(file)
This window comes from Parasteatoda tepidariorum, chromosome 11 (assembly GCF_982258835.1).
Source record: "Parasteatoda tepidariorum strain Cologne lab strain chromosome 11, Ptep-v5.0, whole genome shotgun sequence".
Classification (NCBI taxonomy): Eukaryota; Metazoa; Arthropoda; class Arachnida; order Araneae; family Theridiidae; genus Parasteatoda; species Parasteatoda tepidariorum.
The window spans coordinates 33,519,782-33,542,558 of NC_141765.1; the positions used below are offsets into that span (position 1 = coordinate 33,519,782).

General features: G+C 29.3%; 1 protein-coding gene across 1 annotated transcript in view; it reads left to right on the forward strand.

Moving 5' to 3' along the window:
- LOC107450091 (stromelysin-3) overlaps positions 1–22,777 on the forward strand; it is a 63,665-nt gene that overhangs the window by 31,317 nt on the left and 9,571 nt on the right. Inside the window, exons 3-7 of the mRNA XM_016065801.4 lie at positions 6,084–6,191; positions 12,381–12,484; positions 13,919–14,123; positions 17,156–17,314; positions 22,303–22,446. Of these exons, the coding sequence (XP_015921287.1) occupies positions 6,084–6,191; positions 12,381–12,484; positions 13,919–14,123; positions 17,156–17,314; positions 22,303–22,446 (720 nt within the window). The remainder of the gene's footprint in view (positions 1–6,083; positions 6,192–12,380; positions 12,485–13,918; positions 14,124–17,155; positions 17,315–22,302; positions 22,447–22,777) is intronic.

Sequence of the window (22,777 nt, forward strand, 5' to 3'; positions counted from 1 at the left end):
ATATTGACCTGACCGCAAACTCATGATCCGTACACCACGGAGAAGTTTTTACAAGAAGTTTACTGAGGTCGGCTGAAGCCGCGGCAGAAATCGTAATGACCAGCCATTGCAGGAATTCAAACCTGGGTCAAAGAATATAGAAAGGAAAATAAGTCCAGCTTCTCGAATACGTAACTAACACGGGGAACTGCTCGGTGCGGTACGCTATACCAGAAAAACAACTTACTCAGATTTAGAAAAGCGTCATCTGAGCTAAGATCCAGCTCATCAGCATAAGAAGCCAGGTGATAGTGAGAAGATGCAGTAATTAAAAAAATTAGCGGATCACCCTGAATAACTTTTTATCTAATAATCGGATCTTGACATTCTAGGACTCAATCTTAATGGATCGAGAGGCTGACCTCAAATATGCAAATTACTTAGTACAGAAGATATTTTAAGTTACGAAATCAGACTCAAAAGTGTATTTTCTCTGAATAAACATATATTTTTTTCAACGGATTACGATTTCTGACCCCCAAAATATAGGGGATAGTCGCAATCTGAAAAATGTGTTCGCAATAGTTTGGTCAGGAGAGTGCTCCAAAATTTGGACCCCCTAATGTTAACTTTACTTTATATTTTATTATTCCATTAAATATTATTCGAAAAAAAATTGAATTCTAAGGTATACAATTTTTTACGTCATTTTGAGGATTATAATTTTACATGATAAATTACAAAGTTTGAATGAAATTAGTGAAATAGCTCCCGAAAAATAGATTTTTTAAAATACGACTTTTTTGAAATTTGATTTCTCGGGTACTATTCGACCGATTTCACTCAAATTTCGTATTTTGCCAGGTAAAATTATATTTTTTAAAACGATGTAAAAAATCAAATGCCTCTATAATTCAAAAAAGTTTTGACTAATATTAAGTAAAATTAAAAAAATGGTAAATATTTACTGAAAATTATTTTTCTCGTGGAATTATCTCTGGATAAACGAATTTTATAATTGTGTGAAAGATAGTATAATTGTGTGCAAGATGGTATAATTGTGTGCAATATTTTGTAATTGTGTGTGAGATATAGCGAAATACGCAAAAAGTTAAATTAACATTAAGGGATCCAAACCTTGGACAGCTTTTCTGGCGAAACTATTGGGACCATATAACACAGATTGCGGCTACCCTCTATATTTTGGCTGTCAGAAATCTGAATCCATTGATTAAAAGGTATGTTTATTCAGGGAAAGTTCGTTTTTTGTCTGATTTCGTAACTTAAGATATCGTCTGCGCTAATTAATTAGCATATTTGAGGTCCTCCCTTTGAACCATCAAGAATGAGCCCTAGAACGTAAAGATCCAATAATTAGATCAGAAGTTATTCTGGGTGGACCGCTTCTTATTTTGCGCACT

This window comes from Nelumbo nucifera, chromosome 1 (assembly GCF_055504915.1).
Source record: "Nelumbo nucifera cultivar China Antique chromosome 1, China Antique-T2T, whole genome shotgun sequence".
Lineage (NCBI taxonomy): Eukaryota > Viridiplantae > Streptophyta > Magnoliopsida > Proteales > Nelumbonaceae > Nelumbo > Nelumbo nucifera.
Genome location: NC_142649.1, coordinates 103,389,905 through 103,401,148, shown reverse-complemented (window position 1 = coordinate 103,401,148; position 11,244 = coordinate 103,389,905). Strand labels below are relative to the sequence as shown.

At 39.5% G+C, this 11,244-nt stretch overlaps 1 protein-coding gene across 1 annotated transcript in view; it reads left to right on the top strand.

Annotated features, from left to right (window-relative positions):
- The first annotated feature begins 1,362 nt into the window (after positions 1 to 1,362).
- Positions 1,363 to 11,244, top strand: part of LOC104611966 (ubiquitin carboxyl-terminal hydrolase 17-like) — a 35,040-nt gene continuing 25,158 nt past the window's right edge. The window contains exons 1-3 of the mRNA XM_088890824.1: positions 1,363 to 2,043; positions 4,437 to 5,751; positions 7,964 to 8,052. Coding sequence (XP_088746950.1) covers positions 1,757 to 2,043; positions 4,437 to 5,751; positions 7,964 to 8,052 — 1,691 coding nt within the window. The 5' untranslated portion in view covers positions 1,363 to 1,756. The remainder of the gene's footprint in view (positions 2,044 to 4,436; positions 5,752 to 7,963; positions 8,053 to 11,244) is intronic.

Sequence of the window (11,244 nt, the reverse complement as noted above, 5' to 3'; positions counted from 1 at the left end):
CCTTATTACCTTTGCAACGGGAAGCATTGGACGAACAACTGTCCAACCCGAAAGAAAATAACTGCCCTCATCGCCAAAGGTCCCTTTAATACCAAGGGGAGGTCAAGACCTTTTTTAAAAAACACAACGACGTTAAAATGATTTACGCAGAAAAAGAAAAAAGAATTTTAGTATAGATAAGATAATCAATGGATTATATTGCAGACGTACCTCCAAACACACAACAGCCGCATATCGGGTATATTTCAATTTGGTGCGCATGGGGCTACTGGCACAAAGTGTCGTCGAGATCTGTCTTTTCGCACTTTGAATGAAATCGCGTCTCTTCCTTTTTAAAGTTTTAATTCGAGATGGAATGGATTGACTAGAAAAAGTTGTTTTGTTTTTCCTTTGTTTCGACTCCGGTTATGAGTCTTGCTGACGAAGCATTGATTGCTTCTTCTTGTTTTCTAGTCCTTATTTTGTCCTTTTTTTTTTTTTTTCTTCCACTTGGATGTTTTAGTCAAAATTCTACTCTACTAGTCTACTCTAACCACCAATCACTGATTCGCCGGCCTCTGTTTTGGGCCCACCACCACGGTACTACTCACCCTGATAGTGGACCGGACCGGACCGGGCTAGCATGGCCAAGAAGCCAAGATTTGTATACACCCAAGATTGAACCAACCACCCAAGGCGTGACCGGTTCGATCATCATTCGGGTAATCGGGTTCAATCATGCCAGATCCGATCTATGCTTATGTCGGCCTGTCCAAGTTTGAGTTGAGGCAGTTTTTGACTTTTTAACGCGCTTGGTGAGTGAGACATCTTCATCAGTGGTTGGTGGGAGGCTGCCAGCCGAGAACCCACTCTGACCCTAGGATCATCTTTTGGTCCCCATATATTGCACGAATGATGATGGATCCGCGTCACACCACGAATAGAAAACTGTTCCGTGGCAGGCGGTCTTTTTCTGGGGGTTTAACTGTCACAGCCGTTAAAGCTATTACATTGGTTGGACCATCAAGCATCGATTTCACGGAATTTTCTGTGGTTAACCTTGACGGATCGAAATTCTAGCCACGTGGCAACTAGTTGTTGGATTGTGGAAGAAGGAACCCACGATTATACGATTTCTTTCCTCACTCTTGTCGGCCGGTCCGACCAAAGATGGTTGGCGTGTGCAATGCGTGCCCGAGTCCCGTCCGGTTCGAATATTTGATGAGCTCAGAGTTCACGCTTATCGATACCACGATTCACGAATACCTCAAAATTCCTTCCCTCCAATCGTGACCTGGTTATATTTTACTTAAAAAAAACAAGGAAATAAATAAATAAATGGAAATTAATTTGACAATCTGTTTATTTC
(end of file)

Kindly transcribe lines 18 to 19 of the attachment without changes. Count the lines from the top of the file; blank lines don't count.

Sequence of the window (11,244 nt, the reverse complement as noted above, 5' to 3'; positions counted from 1 at the left end):
CCTTATTACCTTTGCAACGGGAAGCATTGGACGAACAACTGTCCAACCCGAAAGAAAATAACTGCCCTCATCGCCAAAGGTCCCTTTAATACCAAGGGGAGGTCAAGACCTTTTTTAAAAAACACAACGACGTTAAAATGATTTACGCAGAAAAAGAAAAAAGAATTTTAGTATAGATAAGATAATCAATGGATTATATTGCAGACGTACCTCCAAACACACAACAGCCGCATATCGGGTATATTTCAATTTGGTGCGCATGGGGCTACTGGCACAAAGTGTCGTCGAGATCTGTCTTTTCGCACTTTGAATGAAATCGCGTCTCTTCCTTTTTAAAGTTTTAATTCGAGATGGAATGGATTGACTAGAAAAAGTTGTTTTGTTTTTCCTTTGTTTCGACTCCGGTTATGAGTCTTGCTGACGAAGCATTGATTGCTTCTTCTTGTTTTCTAGTCCTTATTTTGTCCTTTTTTTTTTTTTTTCTTCCACTTGGATGTTTTAGTCAAAATTCTACTCTACTAGTCTACTCTAACCACCAATCACTGATTCGCCGGCCTCTGTTTTGGGCCCACCACCACGGTACTACTCACCCTGATAGTGGACCGGACCGGACCGGGCTAGCATGGCCAAGAAGCCAAGATTTGTATACACCCAAGATTGAACCAACCACCCAAGGCGTGACCGGTTCGATCATCATTCGGGTAATCGGGTTCAATCATGCCAGATCCGATCTATGCTTATGTCGGCCTGTCCAAGTTTGAGTTGAGGCAGTTTTTGACTTTTTAACGCGCTTGGTGAGTGAGACATCTTCATCAGTGGTTGGTGGGAGGCTGCCAGCCGAGAACCCACTCTGACCCTAGGATCATCTTTTGGTCCCCATATATTGCACGAATGATGATGGATCCGCGTCACACCACGAATAGAAAACTGTTCCGTGGCAGGCGGTCTTTTTCTGGGGGTTTAACTGTCACAGCCGTTAAAGCTATTACATTGGTTGGACCATCAAGCATCGATTTCACGGAATTTTCTGTGGTTAACCTTGACGGATCGAAATTCTAGCCACGTGGCAACTAGTTGTTGGATTGTGGAAGAAGGAACCCACGATTATACGATTTCTTTCCTCACTCTTGTCGGCCGGTCCGACCAAAGATGGTTGGCGTGTGCAATGCGTGCCCGAGTCCCGTCCGGTTCGAATATTTGATGAGCTCAGAGTTCACGCTTATCGATACCACGATTCACGAATACCTCAAAATTCCTTCCCTCCAATCGTGACCTGGTTATATTTTACTTAAAAAAAACAAGGAAATAAATAAATAAATGGAAATTAATTTGACAATCTGTTTATTTC